Differential Contributions of Left and Right Hemisphere to Unilateral Reaching

PI: Robert Sainburg

Data from the National Heart, Lung, and Blood institute indicate that about 600,000 people in the US suffer from stroke each year, and incidence doubles for each decade of life after age 55 (AHA, 2002). About 4.5 million stroke survivors are alive today, which makes the long term functional impact of stroke a significant public health concern. The majority of strokes resulting in motor deficits can be characterized as unilateral, with the most severe impairment restricted to one side of the body. The focus of motor rehabilitation after stroke has traditionally been the limb contralateral to the damage. However, deficits have previously been identified in the ipsilesional limbs (Ref. 6-10, 19, 20). Because functional recovery is largely based on the coordinated use of the ipsilesional limb, understanding these deficits is imperative for optimal rehabilitation. A major goal of the proposed studies is, thus, to increase our understanding of the functional capacities and deficits in the ipsilesional arm, following unilateral brain damage due to stroke.

The idea that both hemispheres contribute to unilateral arm movements is well supported by neural activation studies (Kim et al., 1993; Kawashima et al., 1998), as well as previous studies demonstrating motor deficits in the ipsilesional limb of stroke patients (Haaland and Delaney, 1981; Haaland and Harrington, 1994, 1996, 1999; Winstein and Pohl, 1995; Wyke, 1967). The purpose of this line of research is to comprehensively examine the coordination deficits in the ipsilesional arm, following unihemispheric brain damage due to stroke. We employ experimental paradigms that have previously demonstrated differences in dominant and non-dominant coordination in healthy subjects Sainburg and Kalakanis, 2000; Sainburg 2002; Bagesteiro and Sainburg, 2002; Sainburg and Wang, 2002; Wang and Sainburg, 2003). In these multidirection reaching tasks, inverse dynamic analysis of segment torques, as well as, electromyography is employed to compare differences in trajectory dynamics. Through these studies, we hope to better characterize the motor capacities and impairments in the ipsilesional arm of unilateral lesioned stroke patients. We also hope to better understand the individual contributions of each hemisphere to control of unilateral arm movements.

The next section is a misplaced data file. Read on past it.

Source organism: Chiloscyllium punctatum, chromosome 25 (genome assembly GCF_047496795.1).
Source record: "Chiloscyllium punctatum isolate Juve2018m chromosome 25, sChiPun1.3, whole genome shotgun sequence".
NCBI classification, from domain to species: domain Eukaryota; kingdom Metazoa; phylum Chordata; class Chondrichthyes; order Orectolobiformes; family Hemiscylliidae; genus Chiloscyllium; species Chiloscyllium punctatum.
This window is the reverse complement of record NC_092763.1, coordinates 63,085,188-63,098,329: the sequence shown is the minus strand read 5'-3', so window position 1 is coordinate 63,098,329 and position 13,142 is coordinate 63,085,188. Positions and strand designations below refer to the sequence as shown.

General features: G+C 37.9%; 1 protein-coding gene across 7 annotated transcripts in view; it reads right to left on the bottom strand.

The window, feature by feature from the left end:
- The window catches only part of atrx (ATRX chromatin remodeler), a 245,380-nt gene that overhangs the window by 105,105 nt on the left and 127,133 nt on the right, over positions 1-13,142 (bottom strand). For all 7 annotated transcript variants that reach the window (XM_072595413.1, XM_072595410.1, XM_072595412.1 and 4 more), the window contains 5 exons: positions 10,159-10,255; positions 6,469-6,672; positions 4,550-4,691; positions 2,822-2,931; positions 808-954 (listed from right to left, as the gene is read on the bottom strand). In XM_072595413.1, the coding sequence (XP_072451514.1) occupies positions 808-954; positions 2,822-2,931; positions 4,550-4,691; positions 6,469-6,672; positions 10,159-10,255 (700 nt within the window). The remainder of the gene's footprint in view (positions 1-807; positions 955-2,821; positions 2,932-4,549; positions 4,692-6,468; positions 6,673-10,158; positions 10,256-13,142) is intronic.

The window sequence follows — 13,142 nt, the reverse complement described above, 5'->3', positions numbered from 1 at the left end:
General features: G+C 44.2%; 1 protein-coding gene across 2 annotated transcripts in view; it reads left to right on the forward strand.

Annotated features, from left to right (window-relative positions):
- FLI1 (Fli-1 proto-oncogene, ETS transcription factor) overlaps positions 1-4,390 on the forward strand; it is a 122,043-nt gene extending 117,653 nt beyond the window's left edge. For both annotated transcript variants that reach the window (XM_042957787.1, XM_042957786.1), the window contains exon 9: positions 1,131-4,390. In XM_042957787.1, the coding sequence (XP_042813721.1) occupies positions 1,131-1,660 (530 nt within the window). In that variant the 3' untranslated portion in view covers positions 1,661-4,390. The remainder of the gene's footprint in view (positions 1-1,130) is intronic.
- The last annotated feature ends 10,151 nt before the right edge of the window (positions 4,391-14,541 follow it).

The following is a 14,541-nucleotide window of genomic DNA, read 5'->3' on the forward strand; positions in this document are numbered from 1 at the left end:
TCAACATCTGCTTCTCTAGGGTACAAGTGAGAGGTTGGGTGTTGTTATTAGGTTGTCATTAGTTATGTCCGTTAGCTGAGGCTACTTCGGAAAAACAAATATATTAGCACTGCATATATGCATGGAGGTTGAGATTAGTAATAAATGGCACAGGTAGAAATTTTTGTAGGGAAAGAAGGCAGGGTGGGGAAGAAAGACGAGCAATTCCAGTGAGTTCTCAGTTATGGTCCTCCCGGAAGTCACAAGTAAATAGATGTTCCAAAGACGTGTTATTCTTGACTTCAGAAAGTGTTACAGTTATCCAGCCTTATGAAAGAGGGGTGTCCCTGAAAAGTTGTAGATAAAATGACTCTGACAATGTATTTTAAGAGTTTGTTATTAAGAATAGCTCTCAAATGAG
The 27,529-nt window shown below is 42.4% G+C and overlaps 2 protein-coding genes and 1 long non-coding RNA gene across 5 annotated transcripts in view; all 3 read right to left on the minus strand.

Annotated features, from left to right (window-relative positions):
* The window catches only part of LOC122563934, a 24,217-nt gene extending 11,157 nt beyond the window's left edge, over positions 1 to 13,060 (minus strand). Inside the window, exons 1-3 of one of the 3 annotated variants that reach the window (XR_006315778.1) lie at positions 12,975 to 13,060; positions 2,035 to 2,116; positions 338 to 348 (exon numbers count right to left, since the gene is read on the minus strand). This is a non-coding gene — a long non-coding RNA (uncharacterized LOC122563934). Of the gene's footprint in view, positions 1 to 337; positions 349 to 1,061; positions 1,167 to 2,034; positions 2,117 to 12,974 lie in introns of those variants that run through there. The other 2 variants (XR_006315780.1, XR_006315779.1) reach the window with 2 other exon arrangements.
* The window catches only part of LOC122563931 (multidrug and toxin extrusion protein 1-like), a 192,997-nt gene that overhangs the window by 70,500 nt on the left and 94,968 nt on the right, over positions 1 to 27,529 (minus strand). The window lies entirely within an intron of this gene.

Modeling Sit-to-Stand in the Elderly

Funding Agency: The Whitaker Foundation
PI: John H. Challis
Other Investigators: Neil Sharkey, H.J. Sommer

Rising from a chair is clearly a precursor to gait and therefore is a significant determinant of independence, yet more than two million people in the United States over the age of 64 years have difficulty in performing sit-to-stand (STS). The purpose of this project is to examine STS in the elderly. The project combines experimental and computer simulation work to examine performance of sit-to-stand in the elderly. It is anticipated that this project will permit a better understanding of the objectives being met when performing STS, provide insight into the potential limiting factors for the elderly performing this task, and thus give guidance for the design of programs to ensure maintenance of this ability.

Wobbling Mass Influences on Human Movement